Weber notes that the idea that “good looks” and “a beautiful house” are required for “full citizenship in a larger dating, employment, and social culture” clearly presents itself in this show. As an audience our first view of Kevin is as a “criminal” – his mug shot appears in black and white and we’re supposed to be itchin’ for his hair to be cut off and face shaved… for him to be cleaned by the gang. The entire premise of the episode is based around the notion that unless Kevin cleans himself up, updates his wardrobe, and straightens out his home, he will have no chance at marrying the love of his life or succeeding in his path towards becoming a comedian. Weber also writes, “Indeed, the humiliating and shame-inducing makeover narratives are themselves hardly sites of democratic egalitarianism. At best, shows created mediated environments that are benevolent dictatorships, in which the demands of fitness coaches and style gurus must be followed…” (40). I would say that these 5 fabulous gay men are in fact benevolent dictators…each one immediately writing off certain portions of Kevin’s life within the first few seconds of the show (especially with the mockery of his childhood illness). But not to worry, benevolent enters the pictures as they exert some “positive forward-thinking” right before the theme song hits. This sets the stage for the power they are about to exert over Kevin to alter his image for the better.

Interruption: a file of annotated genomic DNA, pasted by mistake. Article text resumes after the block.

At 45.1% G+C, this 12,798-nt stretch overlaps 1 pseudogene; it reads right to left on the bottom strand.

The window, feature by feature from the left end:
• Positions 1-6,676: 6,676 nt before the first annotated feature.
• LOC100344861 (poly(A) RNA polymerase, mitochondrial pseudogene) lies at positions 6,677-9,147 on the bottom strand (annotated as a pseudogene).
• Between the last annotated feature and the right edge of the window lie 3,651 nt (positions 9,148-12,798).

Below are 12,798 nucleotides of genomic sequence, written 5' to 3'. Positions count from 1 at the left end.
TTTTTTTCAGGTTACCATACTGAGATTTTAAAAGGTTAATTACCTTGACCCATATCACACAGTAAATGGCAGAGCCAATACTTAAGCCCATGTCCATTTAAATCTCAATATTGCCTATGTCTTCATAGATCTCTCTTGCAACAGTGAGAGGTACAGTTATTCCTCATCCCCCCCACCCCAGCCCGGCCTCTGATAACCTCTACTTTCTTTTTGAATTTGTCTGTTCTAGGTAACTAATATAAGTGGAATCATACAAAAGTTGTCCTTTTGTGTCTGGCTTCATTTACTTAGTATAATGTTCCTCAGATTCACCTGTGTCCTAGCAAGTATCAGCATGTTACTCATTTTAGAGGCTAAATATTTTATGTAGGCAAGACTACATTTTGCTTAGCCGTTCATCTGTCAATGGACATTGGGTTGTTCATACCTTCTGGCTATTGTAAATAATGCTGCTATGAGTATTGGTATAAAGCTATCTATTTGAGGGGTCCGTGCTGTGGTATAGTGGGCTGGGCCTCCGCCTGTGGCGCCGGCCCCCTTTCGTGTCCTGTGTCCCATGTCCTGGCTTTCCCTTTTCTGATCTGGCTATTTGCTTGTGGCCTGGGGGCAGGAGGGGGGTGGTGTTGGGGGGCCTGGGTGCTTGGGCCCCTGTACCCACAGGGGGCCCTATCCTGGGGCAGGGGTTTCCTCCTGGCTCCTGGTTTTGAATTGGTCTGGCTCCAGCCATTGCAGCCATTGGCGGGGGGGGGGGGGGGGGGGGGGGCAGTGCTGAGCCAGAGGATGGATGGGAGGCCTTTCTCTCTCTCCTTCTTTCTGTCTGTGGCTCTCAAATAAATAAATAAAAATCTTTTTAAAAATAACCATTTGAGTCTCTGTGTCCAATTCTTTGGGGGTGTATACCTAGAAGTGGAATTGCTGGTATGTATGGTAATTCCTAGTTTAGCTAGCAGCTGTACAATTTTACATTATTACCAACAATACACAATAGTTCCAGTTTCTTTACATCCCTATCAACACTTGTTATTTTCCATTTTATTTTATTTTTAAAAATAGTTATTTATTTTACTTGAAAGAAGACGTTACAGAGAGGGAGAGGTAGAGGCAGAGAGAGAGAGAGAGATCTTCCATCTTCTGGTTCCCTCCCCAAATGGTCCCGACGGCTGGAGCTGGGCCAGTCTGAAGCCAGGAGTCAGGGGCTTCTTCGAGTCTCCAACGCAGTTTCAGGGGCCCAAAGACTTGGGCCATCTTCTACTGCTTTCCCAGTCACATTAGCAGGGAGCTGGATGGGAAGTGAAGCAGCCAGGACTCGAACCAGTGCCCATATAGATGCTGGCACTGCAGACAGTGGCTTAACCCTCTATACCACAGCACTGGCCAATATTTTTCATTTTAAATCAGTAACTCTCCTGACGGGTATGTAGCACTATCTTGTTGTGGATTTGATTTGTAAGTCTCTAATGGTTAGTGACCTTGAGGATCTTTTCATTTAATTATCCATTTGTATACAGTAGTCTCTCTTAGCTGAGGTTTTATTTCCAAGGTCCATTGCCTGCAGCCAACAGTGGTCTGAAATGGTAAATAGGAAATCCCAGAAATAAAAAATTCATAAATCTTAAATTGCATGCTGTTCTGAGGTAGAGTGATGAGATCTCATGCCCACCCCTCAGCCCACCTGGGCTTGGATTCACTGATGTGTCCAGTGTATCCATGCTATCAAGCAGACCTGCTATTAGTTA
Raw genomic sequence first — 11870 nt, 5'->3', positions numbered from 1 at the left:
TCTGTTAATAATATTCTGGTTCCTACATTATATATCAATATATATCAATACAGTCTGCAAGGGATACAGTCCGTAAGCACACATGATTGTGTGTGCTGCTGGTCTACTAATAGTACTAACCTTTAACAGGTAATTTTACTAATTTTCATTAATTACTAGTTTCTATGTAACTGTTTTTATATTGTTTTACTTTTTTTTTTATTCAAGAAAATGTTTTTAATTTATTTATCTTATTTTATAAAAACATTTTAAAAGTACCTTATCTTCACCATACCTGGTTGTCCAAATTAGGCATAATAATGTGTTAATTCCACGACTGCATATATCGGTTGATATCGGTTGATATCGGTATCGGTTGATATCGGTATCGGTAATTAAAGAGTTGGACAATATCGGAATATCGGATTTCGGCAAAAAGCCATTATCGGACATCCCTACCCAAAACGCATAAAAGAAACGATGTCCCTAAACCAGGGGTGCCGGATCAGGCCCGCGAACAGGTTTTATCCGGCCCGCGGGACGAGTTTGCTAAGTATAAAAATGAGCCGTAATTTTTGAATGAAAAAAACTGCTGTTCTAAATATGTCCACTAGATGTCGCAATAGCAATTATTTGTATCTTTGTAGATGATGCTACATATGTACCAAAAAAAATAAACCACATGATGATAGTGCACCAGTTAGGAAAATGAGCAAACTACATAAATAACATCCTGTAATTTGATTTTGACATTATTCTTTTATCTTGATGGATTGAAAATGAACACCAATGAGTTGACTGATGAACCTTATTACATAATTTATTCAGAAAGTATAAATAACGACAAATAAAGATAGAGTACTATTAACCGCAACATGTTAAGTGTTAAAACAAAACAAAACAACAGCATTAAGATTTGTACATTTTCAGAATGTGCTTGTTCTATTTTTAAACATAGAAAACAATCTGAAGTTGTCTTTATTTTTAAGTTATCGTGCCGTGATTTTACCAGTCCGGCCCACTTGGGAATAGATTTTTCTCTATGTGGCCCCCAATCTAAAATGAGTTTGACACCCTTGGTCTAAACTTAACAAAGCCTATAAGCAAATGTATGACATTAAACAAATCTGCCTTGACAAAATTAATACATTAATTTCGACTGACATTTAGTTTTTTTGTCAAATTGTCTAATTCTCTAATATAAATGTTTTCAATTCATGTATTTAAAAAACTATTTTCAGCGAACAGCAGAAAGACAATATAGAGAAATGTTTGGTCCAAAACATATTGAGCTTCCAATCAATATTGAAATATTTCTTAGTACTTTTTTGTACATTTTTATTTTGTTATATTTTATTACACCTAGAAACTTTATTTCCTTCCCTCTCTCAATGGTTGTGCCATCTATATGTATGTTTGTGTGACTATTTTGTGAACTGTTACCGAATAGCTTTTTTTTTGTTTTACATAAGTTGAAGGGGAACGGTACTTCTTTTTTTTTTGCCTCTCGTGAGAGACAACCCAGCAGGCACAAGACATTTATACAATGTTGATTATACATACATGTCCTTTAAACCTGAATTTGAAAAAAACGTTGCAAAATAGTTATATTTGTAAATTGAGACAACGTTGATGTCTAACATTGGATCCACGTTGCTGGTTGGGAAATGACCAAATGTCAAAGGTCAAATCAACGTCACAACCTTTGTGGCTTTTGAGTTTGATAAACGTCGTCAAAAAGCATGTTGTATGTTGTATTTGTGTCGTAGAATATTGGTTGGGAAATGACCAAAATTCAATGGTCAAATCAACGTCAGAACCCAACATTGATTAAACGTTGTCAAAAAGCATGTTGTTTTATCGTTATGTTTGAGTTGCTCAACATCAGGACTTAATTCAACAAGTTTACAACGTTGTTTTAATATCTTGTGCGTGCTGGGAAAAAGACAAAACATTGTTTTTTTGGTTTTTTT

I think Queer Eye interestingly fits into Weber’s notion that makeover shows make “masculinized women more feminine” and “effeminate men more masculine” because in this show’s specific case, it is making overly masculinized men, men who are shlubby and scruffy and clearly giving in too much to the notion that men “don’t need to try”, a tad more feminized by this group of gay men (39). However, the man still remains “straight enough” and we are able to clearly distinguish him from this group of homosexual mentors — as portrayed by the title “Queer Eye for the Straight Guy.”